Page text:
There are already so many people in the developed world who are "barely getting by" - or not getting by at all (thus bankruptcies, debt and/or homelessness). Walmart workers qualify for welfare (which is, of course, a government subsidy to Walmart). As more and more of us work for low-wage employers, we will also not be getting by. Or, as the ever-so-socialist Forbes magazine points out, governments will end up having to make up the shortfall.

And in the meantime, you get an (even bigger) demand crisis. It's economic history 101. (Or maybe 201).
posted by jb at 4:08 PM on May 6, 2019 [4 favorites]


Yes, ordering from Amazon/Alibaba/Wish.com is cheaper - but the costs are corroding our society and leading to increased un- and under-employment.

Curiously, Amazon is criticized for over-employment.

I'm just not buying much of the unethical charges lobbed against Amazon regarding employment. If their practices are unethical, you should be cheering them losing their jobs. Which is what plenty of people here seem to not only advocate, but pat themselves on the back for the effort. How much this would actually help the Amazon worker is up for question, since it's already within their power to simply quit if they see fit. But nobody seems really interested in the welfare of Amazon workers, so much as the welfare of their own sensibilities. If you can convince yourself that you're doing an Amazon worker a favor by getting their hours cut, or even eliminated entirely, you're doing the dismal science its reputation well.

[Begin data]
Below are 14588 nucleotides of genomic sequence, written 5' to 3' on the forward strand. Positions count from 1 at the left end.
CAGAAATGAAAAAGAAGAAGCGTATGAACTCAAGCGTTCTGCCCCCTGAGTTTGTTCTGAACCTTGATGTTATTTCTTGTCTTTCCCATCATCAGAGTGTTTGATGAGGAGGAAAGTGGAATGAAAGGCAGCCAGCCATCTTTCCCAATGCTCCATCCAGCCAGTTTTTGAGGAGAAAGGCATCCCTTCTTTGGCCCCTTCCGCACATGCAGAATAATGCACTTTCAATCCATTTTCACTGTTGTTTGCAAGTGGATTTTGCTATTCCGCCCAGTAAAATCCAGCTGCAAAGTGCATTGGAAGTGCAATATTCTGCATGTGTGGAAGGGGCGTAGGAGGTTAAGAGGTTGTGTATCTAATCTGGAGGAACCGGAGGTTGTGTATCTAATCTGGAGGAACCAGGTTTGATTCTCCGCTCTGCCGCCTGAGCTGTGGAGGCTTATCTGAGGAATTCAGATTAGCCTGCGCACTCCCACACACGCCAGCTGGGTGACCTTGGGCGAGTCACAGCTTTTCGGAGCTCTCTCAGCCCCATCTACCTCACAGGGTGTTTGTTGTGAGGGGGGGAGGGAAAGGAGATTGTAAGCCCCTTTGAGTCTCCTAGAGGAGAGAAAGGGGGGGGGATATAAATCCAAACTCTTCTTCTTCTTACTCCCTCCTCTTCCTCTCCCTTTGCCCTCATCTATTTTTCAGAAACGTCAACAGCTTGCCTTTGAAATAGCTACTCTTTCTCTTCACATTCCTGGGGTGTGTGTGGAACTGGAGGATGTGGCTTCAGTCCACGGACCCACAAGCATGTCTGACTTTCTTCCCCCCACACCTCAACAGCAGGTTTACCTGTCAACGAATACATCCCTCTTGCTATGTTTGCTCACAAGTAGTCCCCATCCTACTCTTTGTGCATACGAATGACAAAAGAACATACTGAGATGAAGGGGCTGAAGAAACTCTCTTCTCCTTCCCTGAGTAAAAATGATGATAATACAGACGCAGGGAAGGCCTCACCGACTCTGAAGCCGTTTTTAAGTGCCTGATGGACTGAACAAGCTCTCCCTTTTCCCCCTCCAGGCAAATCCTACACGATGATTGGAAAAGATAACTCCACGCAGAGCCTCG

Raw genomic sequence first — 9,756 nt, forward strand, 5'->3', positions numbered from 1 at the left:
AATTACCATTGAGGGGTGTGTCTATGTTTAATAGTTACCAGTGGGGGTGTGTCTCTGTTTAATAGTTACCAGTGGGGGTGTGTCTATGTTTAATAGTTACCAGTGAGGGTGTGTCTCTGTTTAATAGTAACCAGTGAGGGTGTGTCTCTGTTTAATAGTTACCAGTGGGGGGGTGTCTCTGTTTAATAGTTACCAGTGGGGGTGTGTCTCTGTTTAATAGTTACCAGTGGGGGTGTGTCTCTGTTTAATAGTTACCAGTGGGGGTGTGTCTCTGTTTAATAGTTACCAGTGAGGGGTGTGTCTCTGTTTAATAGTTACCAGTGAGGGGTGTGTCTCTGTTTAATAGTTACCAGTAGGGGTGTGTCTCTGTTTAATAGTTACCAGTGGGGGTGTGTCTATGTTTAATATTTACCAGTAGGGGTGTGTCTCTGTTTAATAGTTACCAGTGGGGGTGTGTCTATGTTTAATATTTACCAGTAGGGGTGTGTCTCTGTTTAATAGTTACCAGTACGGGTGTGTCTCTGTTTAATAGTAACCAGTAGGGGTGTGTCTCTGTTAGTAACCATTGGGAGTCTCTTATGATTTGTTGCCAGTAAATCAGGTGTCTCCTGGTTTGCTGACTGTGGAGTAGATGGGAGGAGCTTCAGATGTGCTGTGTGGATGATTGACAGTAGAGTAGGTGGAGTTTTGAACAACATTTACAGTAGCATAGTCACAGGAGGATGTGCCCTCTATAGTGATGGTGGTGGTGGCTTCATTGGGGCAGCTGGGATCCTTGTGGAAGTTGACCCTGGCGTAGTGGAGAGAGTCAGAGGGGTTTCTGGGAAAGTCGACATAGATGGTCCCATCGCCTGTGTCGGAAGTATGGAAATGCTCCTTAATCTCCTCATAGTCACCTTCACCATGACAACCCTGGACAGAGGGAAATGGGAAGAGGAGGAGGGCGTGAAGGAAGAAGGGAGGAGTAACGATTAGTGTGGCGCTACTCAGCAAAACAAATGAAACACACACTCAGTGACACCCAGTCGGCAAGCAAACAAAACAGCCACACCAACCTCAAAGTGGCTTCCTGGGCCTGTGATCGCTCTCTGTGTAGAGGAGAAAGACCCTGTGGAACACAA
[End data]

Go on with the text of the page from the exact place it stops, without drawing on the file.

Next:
Walmart workers qualify for welfare (which is, of course, a government subsidy to Walmart).

This is often quoted as some kind of searing indictment of Walmart, but from my view, it's a pretty good example of the system working. It's also an example of how the idea of a UBI working, except instead of being universal, it's going to people who need it most. Horrible, I know.
posted by 2N2222 at 8:32 PM on May 6, 2019


Amazon is fucking terrifying. Bezos is monomaniacal in his quest to get a cut of every thing sold every where. I don't buy from them because there's always another choice, slightly less convenient perhaps, but it's money going somewhere besides the pocket of an asshole with a mechanical dog.
posted by Johnny Wallflower at 9:12 PM on May 6, 2019


We canceled our Prime membership last year. We had been getting it through my wife’s .edu at the reduced rate, but that was expiring and Amazon also was upping the price to $120 per year. We looked at each other and asked if we really got $120 per year worth of service out of it... and no, no we don’t. The side benefit to canceling was that we order a lot less from them now, pretty much the odd thing that we have trouble finding elsewhere. We’ve noticed that we’re not paying appreciably more than we were before, since Amazon has forced everyone to compete, but we still try to shop local when we can even if it costs more. (Sister lives out in a rural area, and she says Amazon is a game changer out there.)